Recent months in Ithaca have seen an efflorescence of temporary, “pop-up” art galleries. Local photorealist painter Mariann Loveland’s staged a sprawling do-it-yourself retrospective from March through May. Students from Ithaca College put together a show of student work last month and called it “Collectanea,” while Corners Gallery owner Ariel Ecklund held a three-artist “Galerie Magnifique” a couple weeks ago.
The creation of local arts organizers Pamela Lafayette and Caitlin Schickel, Temporal: A Pop-Up Gallery deserves special notice as a temporary gallery that promises to stick around. It opened last month at 123 S. Cayuga Street as a way of highlighting both artists and available rental spaces. Now in its second month and with new artists, it has expanded to occupy the large corner space next door to the corner of Green Street, previously home to the Loveland show and before that to Morgan’s (a women’s clothing store).
That space now houses the work of two veteran local abstractionists: Roberto Bertoia and Syau-Cheng Lai. Bertoia has been a professor of art at Cornell for over thirty years while Lai (herself Cornell alumna) has distinguished herself as a classical pianist as well as a visual artist.
Bertoia’s wood sculptures recall architectural forms. His pieces here are tunnel-like and also suggest row houses in their segmentation and conjoining. They are fitted together out of irregular blocks of cherry and walnut, richly stained and incorporating unexpected fragments of brass, rubber and Plexiglas.
Made up of a few detachable sections, Forest Passage rests on the floor and has the scale and character of a playground structure. Several smaller “Passage” pieces rest on pedestals, model-like. All have a complicated projections and an engrossing dichotomy of inside versus outside.
Lai is showing a generous selection of work dating back to 1997, making this something of a miniature retrospective. Her smaller, framed pieces on paper incorporate a range of drawing and painting media along with luxurious materials such as silk and gold leaf. They’re delicately layered and richly allusive: imaginary landscapes and maps, cities and architecture, exotic textiles, script.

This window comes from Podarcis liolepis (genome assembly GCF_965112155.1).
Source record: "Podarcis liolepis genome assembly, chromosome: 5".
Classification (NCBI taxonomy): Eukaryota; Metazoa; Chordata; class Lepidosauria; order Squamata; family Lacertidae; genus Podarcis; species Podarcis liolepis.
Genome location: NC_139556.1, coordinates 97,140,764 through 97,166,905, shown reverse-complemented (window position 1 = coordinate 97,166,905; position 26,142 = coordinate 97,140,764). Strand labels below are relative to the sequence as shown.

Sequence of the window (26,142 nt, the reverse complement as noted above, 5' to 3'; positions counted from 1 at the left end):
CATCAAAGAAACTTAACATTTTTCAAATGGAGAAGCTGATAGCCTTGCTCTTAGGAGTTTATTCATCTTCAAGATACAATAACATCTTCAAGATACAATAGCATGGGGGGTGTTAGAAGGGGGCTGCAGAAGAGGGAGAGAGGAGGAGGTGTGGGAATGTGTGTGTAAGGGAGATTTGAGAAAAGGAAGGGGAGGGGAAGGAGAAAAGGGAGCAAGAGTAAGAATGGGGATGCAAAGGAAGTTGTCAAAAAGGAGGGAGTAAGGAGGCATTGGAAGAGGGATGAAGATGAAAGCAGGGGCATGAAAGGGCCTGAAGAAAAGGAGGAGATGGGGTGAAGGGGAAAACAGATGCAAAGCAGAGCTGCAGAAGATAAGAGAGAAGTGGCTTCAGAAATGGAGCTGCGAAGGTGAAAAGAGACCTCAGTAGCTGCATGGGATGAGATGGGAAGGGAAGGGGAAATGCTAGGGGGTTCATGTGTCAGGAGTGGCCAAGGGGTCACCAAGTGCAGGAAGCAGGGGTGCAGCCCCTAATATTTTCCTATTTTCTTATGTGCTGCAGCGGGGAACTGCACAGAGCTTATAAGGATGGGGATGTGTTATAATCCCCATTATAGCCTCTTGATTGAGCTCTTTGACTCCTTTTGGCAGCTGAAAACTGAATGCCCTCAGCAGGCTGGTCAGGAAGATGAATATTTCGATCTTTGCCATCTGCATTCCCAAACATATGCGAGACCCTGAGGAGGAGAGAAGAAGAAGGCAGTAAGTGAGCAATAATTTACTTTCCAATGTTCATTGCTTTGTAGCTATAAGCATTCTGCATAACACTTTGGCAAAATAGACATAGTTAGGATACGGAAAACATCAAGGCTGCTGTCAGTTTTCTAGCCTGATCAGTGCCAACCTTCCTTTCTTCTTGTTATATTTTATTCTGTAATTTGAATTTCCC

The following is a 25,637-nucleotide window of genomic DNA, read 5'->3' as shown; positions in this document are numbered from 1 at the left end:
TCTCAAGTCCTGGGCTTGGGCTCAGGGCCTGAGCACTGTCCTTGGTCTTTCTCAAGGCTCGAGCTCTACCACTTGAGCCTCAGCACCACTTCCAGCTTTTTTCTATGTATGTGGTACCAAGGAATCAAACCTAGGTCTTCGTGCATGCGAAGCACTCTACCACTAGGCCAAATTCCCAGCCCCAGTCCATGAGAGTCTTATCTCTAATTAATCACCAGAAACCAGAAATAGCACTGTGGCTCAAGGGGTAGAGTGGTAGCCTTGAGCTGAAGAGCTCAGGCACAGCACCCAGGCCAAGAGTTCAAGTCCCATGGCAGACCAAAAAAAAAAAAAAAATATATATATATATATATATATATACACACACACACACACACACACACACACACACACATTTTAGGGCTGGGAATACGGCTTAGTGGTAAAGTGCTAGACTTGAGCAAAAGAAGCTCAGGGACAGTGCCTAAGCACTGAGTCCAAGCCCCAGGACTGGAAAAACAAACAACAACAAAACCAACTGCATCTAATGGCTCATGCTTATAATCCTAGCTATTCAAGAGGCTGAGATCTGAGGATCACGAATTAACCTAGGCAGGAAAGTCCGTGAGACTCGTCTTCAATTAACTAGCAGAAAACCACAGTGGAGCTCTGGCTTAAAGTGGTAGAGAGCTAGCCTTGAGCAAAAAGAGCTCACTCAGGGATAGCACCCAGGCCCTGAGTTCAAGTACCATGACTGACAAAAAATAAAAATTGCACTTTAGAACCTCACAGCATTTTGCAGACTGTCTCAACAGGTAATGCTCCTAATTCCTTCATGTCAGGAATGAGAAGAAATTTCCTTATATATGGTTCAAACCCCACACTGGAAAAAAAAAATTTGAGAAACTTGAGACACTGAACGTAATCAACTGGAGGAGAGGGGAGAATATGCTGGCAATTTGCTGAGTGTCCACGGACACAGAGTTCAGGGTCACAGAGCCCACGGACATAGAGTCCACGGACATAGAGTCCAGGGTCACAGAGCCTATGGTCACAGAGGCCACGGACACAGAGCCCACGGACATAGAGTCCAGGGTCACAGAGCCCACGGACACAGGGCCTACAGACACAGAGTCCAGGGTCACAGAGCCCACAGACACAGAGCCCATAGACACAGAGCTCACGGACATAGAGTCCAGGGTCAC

Her long, horizontal scrolls have a raw, more expansive gestural quality and make ample use of the white of the paper. Cadenza consists of three unframed scrolls: atop each other and edited to fit the available wall space. As the title suggests, they present a music-like sequence.
She is also showing in the front room in the second floor space next door: five large free-hanging pieces from her recent “Trees of Life” series.
Lai’s art finds an echo in that of Scout Dunbar, who fills an adjoining room. As a complement to her current show at the State of the Art Gallery, Dunbar is showing brand new pieces, most of them created on-site. The work is rough in character but her signature love of meticulous order pokes through in places. All allude directly or indirectly to the body.
Self Portrait: A Work in Progress echoes the format of Lai’s horizontal scrolls but bends around a corner. It is covered in dense clusters of black paint-marks—fingerprints or toe prints—with subtle outlining in pen and a precise vertical border in colored pencil.
Two young photographers, both of them recent BFA graduates from Alfred University, fill the rest of the second floor complex.
Lauren Gilson is showing three large unframed cyanotypes, their rich photographic blue given painterly elaboration in brown, pink and white. These brushed materials are listed as “coffee, wine, MSG, Pepto Bismol, and gesso.” Recreational chemistry is the more explicit subject of one piece. Altar presents, looking down, a painter’s table, crowded with a bewildering array of brushes and elixirs. Our Backyards shows an urban view in similar perspective but from a much greater height.
In Show Your Stains, we see a woman’s tattooed bare back and her head, veiled by hanging laundry. All three pieces are made from conjoined sheets of paper and here a playful analogy is drawn between domesticity and art.
Christopher Lange’s gelatin silver prints—from his “Tensor/Tessera” series—have been neatly framed and fill a long room with three groupings. Presented in three groups with the members of each of uniform size, they show big-city modern architecture: sometimes in clarity and near-symmetry, other times subject to various distortions and ambiguities.
In a carry-over from last month, Asa Greenberg is showing an updated and rearranged selection of prints and projection-based pieces in the basement.
This month’s gallery has coherence and a consistent level of quality that mark it as a step up from last month’s. Abstraction and photography are both local strengths but they are rarely brought together as compellingly as they are here.
According to Lafayette, the future is up in the air for Temporal, but new locations and a reopening later in the summer or in September are all possibilities.
Temporal: A Pop-Up Gallery will be open throughout the remainder of June. Saturdays 12-4 p.m. and by appointment: 607-351-6712.